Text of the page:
Aside from the fact that he was born in Detroit and used to run an upholstery store, White Stripes frontman Jack White is pretty close to a modern-day Delta bluesman. He already has the chops and the swagger, and he’s got the whole “seventh son” shtick down pat, too.
But in the video for “Blue Orchid,” the first single from the Stripes’ upcoming Get Behind Me Satan, he models himself after the baddest bluesman of them all, the guy responsible for giving Delta legend Robert Johnson his supernatural guitar skills: the Devil himself.
In the video, directed by moody auteur Floria Sigismondi (Marilyn Manson’s “Beautiful People,” Christina Aguilera’s “Fighter”), Jack’s decked out in black, maniacally stroking his now-infamous Grammy mustache, while Meg White lurks in the background and white snakes, apples and horses mill about. It’s a scene straight out of the Garden of Eden … but with much better music.
“Jack kept his mustache just for this video, because it’s very apropos for the character he’s playing,” Sigismondi said. “The band is dressed primarily in black — with elements of red and white added in — and the whole video has a very dark, textured look to it. And there’s a whole Adam and Eve storyline running through the video, represented by all the white elements. It’s very stark and much darker than anything they’ve done before.”
Sigismondi shot the video in one day inside a burned-out Los Angeles mansion and is currently in the final editing stages. From original concept to final cut, the process took less than two weeks, which not only mirrors the breakneck pace at which the Stripes recorded Satan (see “White Stripes Album Preview: Confounding Satan Both Loud And Subtle” ) but also “Blue Orchid” itself, which clocks in at a brisk 2:37.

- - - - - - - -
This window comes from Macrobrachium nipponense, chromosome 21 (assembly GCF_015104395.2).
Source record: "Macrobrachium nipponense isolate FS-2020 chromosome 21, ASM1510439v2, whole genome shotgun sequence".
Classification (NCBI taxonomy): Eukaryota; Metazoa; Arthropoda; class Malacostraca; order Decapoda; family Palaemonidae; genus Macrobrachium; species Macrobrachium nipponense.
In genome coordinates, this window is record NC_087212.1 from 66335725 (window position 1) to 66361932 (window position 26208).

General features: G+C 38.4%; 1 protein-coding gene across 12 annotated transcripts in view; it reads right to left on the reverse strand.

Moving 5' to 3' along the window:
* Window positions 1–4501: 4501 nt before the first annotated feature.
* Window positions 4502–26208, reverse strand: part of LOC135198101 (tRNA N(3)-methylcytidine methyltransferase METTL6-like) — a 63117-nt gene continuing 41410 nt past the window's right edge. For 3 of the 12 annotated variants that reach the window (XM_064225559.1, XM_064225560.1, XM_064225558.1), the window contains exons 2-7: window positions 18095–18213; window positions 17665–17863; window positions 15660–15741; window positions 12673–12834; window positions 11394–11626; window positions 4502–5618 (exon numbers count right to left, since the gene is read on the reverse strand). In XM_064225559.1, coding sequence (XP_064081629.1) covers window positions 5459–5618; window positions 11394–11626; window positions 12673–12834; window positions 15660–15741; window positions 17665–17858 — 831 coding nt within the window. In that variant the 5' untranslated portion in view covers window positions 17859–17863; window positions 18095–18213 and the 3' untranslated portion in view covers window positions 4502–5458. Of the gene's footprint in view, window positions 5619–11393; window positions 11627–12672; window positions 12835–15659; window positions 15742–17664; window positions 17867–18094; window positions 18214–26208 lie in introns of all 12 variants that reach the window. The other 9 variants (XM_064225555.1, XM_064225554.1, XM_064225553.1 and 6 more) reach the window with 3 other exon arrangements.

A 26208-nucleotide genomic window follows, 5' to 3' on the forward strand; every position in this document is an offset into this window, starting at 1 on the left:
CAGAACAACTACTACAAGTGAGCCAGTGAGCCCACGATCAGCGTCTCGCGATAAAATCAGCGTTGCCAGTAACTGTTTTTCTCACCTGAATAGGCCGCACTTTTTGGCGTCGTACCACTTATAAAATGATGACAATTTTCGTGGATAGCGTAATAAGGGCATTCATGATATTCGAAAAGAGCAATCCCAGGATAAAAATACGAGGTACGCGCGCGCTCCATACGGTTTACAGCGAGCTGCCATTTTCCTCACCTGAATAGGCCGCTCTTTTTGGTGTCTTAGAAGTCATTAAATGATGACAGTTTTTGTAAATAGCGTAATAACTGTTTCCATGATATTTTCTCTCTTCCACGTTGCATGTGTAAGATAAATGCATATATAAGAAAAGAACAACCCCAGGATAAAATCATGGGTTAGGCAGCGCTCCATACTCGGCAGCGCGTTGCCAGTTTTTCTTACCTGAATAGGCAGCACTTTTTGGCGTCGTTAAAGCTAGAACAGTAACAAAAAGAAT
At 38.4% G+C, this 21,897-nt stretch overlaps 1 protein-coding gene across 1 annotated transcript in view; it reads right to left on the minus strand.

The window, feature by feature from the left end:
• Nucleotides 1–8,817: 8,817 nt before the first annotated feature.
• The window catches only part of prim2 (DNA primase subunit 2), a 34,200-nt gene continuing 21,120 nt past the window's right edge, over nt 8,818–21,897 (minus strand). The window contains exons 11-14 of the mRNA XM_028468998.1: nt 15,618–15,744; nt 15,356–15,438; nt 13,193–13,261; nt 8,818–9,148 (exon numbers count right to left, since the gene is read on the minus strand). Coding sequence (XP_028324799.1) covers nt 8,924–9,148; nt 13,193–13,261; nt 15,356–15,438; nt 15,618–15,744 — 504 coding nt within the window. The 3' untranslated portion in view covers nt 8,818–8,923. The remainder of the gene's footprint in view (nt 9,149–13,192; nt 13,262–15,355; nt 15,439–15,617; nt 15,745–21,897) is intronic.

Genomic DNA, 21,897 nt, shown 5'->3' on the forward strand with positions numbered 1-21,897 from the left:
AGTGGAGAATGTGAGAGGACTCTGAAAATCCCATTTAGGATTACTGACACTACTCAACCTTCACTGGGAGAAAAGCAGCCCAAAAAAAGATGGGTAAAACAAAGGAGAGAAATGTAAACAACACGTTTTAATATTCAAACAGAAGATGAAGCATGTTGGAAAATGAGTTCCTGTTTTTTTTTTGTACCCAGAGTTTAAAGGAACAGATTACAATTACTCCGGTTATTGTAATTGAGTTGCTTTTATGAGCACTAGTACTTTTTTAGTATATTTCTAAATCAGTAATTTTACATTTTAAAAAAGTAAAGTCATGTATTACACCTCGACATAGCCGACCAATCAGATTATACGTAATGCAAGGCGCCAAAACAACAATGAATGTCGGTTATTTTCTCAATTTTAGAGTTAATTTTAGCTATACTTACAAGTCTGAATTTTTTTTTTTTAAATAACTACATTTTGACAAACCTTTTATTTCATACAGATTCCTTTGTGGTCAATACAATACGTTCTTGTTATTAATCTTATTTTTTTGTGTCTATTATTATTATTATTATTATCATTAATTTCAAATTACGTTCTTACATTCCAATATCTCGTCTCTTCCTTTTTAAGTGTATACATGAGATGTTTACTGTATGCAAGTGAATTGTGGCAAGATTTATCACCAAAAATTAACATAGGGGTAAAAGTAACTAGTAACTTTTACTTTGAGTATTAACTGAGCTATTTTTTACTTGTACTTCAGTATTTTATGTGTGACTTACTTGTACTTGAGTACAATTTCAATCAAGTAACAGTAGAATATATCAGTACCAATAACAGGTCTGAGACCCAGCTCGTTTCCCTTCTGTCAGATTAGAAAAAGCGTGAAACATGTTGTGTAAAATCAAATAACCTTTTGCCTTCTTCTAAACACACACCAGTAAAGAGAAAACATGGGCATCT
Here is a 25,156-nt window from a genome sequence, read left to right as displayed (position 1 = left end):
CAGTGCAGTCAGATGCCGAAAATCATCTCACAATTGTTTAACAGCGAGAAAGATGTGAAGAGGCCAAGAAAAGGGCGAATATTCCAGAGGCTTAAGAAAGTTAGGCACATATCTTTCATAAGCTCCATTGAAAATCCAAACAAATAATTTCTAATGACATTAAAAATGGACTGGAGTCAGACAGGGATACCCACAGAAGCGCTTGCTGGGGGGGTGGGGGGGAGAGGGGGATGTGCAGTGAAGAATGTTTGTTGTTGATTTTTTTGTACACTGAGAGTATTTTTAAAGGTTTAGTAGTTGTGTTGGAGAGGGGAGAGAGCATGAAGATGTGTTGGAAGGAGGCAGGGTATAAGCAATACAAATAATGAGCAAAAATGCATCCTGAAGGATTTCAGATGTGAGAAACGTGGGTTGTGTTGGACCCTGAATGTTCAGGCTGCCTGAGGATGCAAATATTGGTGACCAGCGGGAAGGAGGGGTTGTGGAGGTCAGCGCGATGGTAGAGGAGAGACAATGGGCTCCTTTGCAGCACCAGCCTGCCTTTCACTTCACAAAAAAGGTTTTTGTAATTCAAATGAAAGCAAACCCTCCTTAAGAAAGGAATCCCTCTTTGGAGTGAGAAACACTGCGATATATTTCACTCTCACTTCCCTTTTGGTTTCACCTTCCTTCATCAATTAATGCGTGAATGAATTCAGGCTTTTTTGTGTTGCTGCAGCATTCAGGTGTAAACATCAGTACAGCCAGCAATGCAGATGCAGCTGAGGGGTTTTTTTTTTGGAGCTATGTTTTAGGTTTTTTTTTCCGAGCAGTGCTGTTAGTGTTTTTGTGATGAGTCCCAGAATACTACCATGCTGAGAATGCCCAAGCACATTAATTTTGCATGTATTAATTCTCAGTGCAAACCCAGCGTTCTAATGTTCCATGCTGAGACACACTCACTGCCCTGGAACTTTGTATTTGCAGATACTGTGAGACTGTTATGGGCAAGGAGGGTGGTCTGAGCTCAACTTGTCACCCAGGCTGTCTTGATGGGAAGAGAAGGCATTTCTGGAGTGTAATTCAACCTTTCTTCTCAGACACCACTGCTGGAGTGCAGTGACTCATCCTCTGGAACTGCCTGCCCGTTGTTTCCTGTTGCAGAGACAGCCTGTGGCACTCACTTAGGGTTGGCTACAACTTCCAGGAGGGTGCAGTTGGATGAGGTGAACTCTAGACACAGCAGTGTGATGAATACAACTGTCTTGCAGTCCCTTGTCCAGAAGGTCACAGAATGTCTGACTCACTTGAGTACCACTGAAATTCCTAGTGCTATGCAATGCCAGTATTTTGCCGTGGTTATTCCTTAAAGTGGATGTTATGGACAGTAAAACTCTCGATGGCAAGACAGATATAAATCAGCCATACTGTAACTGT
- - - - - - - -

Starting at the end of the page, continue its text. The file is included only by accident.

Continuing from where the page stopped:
“Normally, this whole process takes up to a month. But the song was just so urgent, and since we only shot for one day, I didn’t really have time to think about it,” Sigismondi laughed. “The real challenge is going to be trying to fit all these images into such a short, urgent song.”
Those images include Jack plucking the strings of a charred grand piano instead of his guitar, and Meg smashing her modified drum kit, made entirely of plates, with a hammer. There’s also a “mystery” female character who’s lurking in the rafters of the mansion. The feel of the video is eerily reminiscent of the promo art for Satan — which featured black, Eve-like apples — but Sigismondi said she had never seen any of the art … she just connected with the dangerous, careening feel of the song.
“The song naturally builds tension, and the video will make the viewer think that something is coming to get them,” she said. “It was funny. I guess I tapped into the same consciousness Jack had when he was writing the song, because he kept looking around at the sets and the costumes and all the burnt stuff, and he’d turn to me and ask, ’Floria, did you get into my head?’ ”